Discrimination is rarely obvious and is rarely admitted by the violators. The evidence often develops from conduct and statements that support an inference of discrimination, such as the denial of a job, termination from employment despite good work habits, or a change in the terms or conditions of employment (wages, hours, bonuses and job assignments). Recent case law developments show that employers and companies are not the only ones who can be sued for discrimination; even managers and officers can be sued if they were involved in the conscious decisions that were discriminatory.

We, at Kimm Law Firm, our New York and New Jersey employment lawyers use the tools of mediation, arbitration and litigation to pursue your claims vigorously in cases involving all kinds of discrimination.

For more information on labor and employment law, see our wage and hour FAQ and our discrimination FAQ.

Other cases handled by the Kimm Law Firm include:

Harassment: Sexual harassment is the most common form of harassment, but people also face harassment because of their race, pregnancy status, political activities such as union organizing, even for their work status as a contractor. We represent victims of harassment.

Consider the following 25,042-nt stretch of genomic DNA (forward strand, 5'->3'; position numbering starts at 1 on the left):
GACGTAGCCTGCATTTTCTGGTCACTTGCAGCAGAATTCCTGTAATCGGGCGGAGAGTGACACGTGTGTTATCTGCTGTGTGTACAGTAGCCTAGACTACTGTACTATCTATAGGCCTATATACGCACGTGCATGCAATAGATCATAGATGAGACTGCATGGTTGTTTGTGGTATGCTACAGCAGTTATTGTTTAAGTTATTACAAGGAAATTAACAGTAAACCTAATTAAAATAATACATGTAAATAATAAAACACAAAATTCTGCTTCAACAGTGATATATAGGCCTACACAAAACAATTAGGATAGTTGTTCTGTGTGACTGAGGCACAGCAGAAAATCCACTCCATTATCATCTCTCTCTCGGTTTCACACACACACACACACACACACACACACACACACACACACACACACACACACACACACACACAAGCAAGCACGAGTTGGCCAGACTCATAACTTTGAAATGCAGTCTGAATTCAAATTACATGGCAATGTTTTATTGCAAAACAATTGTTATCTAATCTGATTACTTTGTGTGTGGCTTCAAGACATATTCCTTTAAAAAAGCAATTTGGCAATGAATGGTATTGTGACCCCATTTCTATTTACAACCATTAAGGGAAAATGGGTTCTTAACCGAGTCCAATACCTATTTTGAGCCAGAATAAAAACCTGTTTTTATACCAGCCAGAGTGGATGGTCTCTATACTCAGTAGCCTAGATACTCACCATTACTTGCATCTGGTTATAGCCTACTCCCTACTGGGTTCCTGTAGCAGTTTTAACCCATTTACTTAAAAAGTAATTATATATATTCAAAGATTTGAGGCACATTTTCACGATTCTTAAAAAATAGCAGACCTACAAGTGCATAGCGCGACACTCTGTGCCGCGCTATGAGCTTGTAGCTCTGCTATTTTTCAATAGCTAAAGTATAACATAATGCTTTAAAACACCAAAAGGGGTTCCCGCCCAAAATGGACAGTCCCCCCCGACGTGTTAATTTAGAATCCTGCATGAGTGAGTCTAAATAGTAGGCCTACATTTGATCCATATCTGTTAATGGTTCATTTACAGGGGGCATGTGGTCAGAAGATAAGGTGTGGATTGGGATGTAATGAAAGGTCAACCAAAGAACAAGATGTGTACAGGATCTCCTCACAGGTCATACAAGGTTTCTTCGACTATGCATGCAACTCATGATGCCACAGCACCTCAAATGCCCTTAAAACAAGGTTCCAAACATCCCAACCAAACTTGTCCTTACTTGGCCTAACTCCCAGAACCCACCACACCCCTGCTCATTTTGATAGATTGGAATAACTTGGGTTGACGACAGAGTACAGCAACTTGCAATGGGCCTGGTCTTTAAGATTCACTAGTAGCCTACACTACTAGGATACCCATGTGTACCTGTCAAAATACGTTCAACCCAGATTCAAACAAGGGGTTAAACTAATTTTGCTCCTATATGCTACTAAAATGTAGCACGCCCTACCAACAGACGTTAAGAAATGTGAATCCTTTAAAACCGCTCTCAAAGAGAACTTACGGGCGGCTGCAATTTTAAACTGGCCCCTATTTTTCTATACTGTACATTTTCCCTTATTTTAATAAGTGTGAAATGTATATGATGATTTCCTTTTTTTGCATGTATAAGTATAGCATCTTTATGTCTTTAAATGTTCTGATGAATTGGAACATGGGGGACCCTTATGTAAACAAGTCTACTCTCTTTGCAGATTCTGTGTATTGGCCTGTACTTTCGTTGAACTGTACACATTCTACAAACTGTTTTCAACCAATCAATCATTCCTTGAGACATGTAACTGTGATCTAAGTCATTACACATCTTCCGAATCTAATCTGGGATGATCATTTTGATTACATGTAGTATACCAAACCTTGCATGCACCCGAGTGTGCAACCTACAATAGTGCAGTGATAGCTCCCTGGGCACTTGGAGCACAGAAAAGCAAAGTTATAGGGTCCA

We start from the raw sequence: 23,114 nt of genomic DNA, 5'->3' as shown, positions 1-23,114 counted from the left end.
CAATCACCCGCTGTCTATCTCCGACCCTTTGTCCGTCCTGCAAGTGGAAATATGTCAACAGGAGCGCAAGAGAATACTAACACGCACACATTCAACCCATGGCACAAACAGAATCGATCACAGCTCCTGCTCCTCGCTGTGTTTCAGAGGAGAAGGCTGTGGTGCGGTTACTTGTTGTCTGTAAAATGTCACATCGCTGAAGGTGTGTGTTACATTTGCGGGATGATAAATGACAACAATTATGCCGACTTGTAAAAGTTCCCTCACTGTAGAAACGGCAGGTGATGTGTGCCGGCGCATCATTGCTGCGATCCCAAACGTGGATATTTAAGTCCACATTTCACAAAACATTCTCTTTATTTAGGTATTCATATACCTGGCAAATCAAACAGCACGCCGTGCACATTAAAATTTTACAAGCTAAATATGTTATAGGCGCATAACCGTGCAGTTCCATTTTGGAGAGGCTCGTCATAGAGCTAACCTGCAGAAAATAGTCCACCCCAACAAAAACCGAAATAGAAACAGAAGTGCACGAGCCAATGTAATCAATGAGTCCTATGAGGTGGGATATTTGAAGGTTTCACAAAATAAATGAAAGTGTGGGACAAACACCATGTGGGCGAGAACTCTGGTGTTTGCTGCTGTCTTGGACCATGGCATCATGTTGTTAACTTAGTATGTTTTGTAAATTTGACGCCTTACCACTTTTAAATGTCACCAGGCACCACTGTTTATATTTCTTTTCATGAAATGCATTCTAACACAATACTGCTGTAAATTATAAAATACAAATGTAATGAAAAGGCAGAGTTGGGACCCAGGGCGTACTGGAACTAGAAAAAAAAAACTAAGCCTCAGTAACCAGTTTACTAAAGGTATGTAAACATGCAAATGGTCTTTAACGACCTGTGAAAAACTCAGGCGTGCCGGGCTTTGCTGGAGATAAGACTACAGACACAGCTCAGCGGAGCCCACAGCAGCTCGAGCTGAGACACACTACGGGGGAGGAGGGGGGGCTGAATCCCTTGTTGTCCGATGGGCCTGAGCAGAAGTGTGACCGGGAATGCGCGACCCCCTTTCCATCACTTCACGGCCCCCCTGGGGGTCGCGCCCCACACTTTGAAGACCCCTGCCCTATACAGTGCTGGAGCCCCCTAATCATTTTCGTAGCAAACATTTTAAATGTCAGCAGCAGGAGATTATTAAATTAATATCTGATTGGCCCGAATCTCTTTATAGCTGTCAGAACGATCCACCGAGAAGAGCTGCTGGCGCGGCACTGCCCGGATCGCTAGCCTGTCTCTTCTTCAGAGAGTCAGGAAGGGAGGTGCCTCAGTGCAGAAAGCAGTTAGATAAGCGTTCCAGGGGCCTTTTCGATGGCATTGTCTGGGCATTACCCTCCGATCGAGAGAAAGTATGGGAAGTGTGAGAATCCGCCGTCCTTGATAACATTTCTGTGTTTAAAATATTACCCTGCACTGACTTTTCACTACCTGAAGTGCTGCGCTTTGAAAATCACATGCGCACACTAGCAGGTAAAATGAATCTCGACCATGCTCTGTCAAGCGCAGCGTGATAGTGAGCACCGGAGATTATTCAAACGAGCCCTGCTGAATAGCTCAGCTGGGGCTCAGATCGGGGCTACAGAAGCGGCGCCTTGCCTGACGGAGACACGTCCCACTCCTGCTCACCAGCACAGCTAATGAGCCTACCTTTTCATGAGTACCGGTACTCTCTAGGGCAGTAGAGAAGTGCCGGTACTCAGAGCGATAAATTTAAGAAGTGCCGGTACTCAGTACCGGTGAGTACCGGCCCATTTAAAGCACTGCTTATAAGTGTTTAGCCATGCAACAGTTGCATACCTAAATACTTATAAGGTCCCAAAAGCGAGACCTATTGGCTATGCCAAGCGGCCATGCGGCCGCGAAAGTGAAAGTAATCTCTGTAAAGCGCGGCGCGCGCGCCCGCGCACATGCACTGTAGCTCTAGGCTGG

Violation of leave laws: We provide legal advice and representation to employees who are having problems getting the leave they are legally allowed such as family and medical leave and time off to vote.


We provide defense and counseling for employers of all sizes concerning labor and employment compliance, litigation, labor department proceedings and the like.

Other Labor & Employment Law

Restrictive Covenants are a modern reality that almost all employers and many employees will utilize at one point or another, to protect trade secrets, to prevent a key employee from hurting the company, and for other business reasons. We provide representation for restrictive covenants, non-compete agreements, non-disclosure agreements, trade secrets, and other labor and employment matters. We represent both employers and employees, and we are available to provide litigation or pre-litigation services.

Employment Contracts are another modern reality that affect most employers and many employees. Employment contracts are a species of the law of contracts with some specific sub-list of issues and concerns. We provide employers and employees with litigation or pre-litigation services in this field as well.

Contact Our Labor and Employment Law Attorneys

Contact the New York / New Jersey employment attorneys of the Kimm Law Office, call 201-569-2880, for a free case evaluation and assistance in filing your claim. We will fight vigorously to protect and pursue your rights.